"The U.S. Navy in August plans to conduct a flight test of Trident submarine-launched ballistic missile technologies modified for conventional strike operations..." Does this news ring any bells? Back in the bad old days of the Bush administration, someone came up with the wacky idea to outfit Trident D-5 missiles with conventional warheads in order to quickly take out long distance targets virtually anywhere in the world on short notice. Just what is a "long distance target", and what are these folks up to???
This scenario is essentially what the Pentagon would like to be able to do with our Trident submarines. After all, they are out on patrol for months at a time, and never get to do just what these submarines were designed for - launching missiles! Besides breaking the boredom of long patrols, this is a missile maker's (Lockheed Martin's) dream almost come true! It's the ultimate expendable item. Just think; it's the $60 million terrorist! That's the cost of one Trident D-5 missile, and that's not counting all the other costs of operating a Trident submarine. This prospect must have the execs. at Lockheed Martin absolutely salivating.
But let's back up a minute. Why is the U.S. Navy planning to conduct tests of conventionally armed Tridents when the Congress explicitly warned the Defense Department in 2008 not to develop such weapons, and even cancelled proposed funding for this project in the 2009 budget. Why did Congress go ballistic over conventionally armed Tridents? They had the good sense to realize that any Trident missile launched from a submarine (even with conventional warheads) could be mistaken (by Moscow) for a nuclear armed missile, launching a nuclear war.
Not-so-good Trident test launch
No worries; the pentagon had it covered. They would notify the Russians, Chinese, and anyone else (ahead of time) who might get a bit jumpy about Tridents popping out of the water. Of course, the whole idea is to launch as soon as intelligence is confirmed. What if they got a busy signal? Then there is a historical precedent. In 2005 a rocket launch from Norway almost caused World War III. It seems that although someone in Russia was notified about the launch ahead of time, that person didn't pass the message along to the people who needed to know (sounds like the situation at my house), creating a few tense minutes until someone figured out that it was not a nuclear attack.
As for the Navy planning the August test despite Congress' explicit opposition, it seems that they never stopped working on this project, and have used every loophole and interpretation in the book to keep this idea alive. As for the Defense Department culture that perpetuates such stealth planning, U.S. Undersecretary of Defense for Acquisition John Young summed things up back in 2008 when he expressed concerns about Bush administration plans for "prompt global strike" weapons.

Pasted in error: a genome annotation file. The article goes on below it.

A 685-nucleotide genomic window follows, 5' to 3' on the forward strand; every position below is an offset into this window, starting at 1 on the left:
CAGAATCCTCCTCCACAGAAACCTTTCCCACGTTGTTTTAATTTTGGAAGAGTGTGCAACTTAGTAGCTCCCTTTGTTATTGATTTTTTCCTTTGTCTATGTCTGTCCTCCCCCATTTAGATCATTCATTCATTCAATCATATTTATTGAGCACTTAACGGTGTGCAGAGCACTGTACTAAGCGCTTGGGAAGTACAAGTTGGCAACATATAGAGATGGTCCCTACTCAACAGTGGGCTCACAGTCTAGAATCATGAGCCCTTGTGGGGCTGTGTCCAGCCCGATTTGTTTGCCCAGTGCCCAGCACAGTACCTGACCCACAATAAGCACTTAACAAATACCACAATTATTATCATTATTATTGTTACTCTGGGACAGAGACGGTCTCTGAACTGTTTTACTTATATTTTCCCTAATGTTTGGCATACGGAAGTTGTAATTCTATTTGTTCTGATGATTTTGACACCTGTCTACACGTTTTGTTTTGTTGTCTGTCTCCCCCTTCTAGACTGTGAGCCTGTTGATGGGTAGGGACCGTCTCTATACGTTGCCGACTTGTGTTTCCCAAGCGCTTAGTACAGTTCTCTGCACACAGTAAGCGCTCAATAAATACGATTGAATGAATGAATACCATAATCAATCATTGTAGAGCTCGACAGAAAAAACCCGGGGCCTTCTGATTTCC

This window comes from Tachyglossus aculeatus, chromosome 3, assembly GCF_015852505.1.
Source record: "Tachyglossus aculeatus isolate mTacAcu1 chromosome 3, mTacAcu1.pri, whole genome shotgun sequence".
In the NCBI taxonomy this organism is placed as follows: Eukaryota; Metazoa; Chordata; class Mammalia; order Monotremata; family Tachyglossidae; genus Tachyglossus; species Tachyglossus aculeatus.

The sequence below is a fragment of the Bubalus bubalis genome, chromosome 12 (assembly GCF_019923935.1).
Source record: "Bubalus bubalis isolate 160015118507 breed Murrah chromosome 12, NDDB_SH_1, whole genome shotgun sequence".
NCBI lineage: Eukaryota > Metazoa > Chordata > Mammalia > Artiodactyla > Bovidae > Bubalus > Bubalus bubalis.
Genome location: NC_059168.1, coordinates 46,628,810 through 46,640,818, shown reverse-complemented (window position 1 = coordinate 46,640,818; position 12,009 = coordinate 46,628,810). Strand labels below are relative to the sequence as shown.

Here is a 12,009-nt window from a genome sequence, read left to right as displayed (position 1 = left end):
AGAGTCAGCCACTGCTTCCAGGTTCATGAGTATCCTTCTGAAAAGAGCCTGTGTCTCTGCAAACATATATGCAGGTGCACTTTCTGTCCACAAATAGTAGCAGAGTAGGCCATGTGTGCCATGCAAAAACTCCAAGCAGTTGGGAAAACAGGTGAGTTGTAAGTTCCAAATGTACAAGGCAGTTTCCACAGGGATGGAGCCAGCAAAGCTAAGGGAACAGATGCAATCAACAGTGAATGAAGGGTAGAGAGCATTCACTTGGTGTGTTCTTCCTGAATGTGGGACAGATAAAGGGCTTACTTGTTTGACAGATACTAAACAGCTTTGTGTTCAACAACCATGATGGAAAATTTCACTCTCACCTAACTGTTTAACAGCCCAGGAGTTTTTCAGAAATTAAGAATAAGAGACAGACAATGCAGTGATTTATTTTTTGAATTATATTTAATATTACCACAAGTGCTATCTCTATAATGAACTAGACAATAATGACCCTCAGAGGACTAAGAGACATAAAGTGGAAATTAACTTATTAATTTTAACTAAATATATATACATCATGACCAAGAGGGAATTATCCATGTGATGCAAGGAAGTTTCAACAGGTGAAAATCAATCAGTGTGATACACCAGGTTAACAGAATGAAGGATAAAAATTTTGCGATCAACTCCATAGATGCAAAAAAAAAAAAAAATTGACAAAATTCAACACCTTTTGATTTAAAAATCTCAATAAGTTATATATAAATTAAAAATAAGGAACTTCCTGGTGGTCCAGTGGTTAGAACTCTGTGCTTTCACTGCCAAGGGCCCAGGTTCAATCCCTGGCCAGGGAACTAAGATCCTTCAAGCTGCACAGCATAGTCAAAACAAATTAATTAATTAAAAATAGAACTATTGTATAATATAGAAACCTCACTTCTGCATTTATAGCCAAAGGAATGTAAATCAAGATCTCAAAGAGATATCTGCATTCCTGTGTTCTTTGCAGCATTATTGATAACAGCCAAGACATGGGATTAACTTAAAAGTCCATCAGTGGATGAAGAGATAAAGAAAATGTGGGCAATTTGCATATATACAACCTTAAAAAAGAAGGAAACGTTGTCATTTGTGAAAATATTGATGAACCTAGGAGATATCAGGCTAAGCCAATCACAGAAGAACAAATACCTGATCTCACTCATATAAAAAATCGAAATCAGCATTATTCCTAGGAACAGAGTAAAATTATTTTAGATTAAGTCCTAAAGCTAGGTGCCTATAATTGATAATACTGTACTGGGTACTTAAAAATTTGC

Though Congress has attempted to kill the so-called Conventional Trident Modification program, Young said he would never consider any initiative truly "dead" because industry or service advocates would continue to push for them. "My experience in the Pentagon is ideas never die, they just get new labels or different things like that," he said. "To the extent that there's an advocacy that has a voice, that voice will find its way as far as it can. So I wouldn't tell you it's dead." (Global Security Newswire, Nov. 26, 2008)
What Young was describing is the extraordinary power of the Military Industrial Complex. This story is a perfect example of the Pentagon thumbing its nose at the Congress; this is just one of countless examples of ideas that the Pentagon will not let die. Beyond the phenomenal waste of taxpayer dollars that such a program would squander, one must wonder how people who are supposedly well versed in military strategy would consider an idea whose risk so greatly outweighs any possible benefits. Could they think of a more expensive (or risky) way to kill a suspected terrorist??? We simply cannot trust these people.
Consider dropping a line (via email) to everyone in your Congressional delegation and ask them what they think of the Pentagon's behavior, and what they plan to do about it.
Here's to the Pentagon's (and Lockheed Martin's) $60 Million Terrorist!
References and Further Reading:
U.S. Navy Plans August Test for Conventional Trident-Related Technology, Global Security Newswire, May 21, 2009.
Senior U.S. Official Doubts Conventional Global Strike Value, Global Security Newswire, Nov. 26, 2008.
Navy Eyes New Weapon for Global Strike, Missile Defense, Global Security Newswire, July 17, 2008.
Conventional TRIDENT Modification, GlobalSecurity.org